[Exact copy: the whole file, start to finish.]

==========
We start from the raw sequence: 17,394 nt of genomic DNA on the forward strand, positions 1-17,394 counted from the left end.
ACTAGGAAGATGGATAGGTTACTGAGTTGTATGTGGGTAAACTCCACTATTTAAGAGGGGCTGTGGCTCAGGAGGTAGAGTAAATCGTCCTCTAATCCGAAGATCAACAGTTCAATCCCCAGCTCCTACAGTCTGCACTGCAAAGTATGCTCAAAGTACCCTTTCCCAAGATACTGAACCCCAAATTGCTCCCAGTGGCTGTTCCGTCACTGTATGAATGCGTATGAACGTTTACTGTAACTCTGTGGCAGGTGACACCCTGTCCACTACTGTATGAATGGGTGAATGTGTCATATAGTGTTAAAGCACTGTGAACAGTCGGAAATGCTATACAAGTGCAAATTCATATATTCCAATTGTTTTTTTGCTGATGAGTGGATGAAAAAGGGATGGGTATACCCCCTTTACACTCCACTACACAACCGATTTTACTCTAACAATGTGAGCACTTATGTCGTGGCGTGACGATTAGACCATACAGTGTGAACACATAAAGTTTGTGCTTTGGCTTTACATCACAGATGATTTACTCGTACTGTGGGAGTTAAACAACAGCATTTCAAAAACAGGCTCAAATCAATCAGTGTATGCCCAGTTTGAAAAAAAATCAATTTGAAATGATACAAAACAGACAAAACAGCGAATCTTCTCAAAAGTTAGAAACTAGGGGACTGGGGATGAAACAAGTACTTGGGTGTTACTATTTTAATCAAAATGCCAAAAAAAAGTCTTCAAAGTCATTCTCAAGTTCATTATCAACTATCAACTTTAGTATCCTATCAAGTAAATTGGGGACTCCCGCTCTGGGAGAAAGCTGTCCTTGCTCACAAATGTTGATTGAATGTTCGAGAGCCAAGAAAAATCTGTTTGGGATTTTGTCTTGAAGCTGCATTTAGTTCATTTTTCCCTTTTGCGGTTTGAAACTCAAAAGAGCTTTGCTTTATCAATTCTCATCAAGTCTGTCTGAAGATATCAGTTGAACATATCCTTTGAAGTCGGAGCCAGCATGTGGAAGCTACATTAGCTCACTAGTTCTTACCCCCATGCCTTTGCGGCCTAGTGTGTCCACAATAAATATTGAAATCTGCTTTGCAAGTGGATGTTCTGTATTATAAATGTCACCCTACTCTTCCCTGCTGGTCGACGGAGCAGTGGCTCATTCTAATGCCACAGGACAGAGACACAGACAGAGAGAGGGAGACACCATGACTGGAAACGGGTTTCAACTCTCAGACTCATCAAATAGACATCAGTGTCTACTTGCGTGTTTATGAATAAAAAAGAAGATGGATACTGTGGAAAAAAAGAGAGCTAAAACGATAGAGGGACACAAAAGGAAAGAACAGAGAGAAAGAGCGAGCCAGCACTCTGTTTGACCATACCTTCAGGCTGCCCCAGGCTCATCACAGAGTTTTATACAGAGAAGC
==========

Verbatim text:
We start from the raw sequence: 17,394 nt of genomic DNA on the forward strand, positions 1-17,394 counted from the left end.
ACTAGGAAGATGGATAGGTTACTGAGTTGTATGTGGGTAAACTCCACTATTTAAGAGGGGCTGTGGCTCAGGAGGTAGAGTAAATCGTCCTCTAATCCGAAGATCAACAGTTCAATCCCCAGCTCCTACAGTCTGCACTGCAAAGTATGCTCAAAGTACCCTTTCCCAAGATACTGAACCCCAAATTGCTCCCAGTGGCTGTTCCGTCACTGTATGAATGCGTATGAACGTTTACTGTAACTCTGTGGCAGGTGACACCCTGTCCACTACTGTATGAATGGGTGAATGTGTCATATAGTGTTAAAGCACTGTGAACAGTCGGAAATGCTATACAAGTGCAAATTCATATATTCCAATTGTTTTTTTGCTGATGAGTGGATGAAAAAGGGATGGGTATACCCCCTTTACACTCCACTACACAACCGATTTTACTCTAACAATGTGAGCACTTATGTCGTGGCGTGACGATTAGACCATACAGTGTGAACACATAAAGTTTGTGCTTTGGCTTTACATCACAGATGATTTACTCGTACTGTGGGAGTTAAACAACAGCATTTCAAAAACAGGCTCAAATCAATCAGTGTATGCCCAGTTTGAAAAAAAATCAATTTGAAATGATACAAAACAGACAAAACAGCGAATCTTCTCAAAAGTTAGAAACTAGGGGACTGGGGATGAAACAAGTACTTGGGTGTTACTATTTTAATCAAAATGCCAAAAAAAAGTCTTCAAAGTCATTCTCAAGTTCATTATCAACTATCAACTTTAGTATCCTATCAAGTAAATTGGGGACTCCCGCTCTGGGAGAAAGCTGTCCTTGCTCACAAATGTTGATTGAATGTTCGAGAGCCAAGAAAAATCTGTTTGGGATTTTGTCTTGAAGCTGCATTTAGTTCATTTTTCCCTTTTGCGGTTTGAAACTCAAAAGAGCTTTGCTTTATCAATTCTCATCAAGTCTGTCTGAAGATATCAGTTGAACATATCCTTTGAAGTCGGAGCCAGCATGTGGAAGCTACATTAGCTCACTAGTTCTTACCCCCATGCCTTTGCGGCCTAGTGTGTCCACAATAAATATTGAAATCTGCTTTGCAAGTGGATGTTCTGTATTATAAATGTCACCCTACTCTTCCCTGCTGGTCGACGGAGCAGTGGCTCATTCTAATGCCACAGGACAGAGACACAGACAGAGAGAGGGAGACACCATGACTGGAAACGGGTTTCAACTCTCAGACTCATCAAATAGACATCAGTGTCTACTTGCGTGTTTATGAATAAAAAAGAAGATGGATACTGTGGAAAAAAAGAGAGCTAAAACGATAGAGGGACACAAAAGGAAAGAACAGAGAGAAAGAGCGAGCCAGCACTCTGTTTGACCATACCTTCAGGCTGCCCCAGGCTCATCACAGAGTTTTATACAGAGAAGC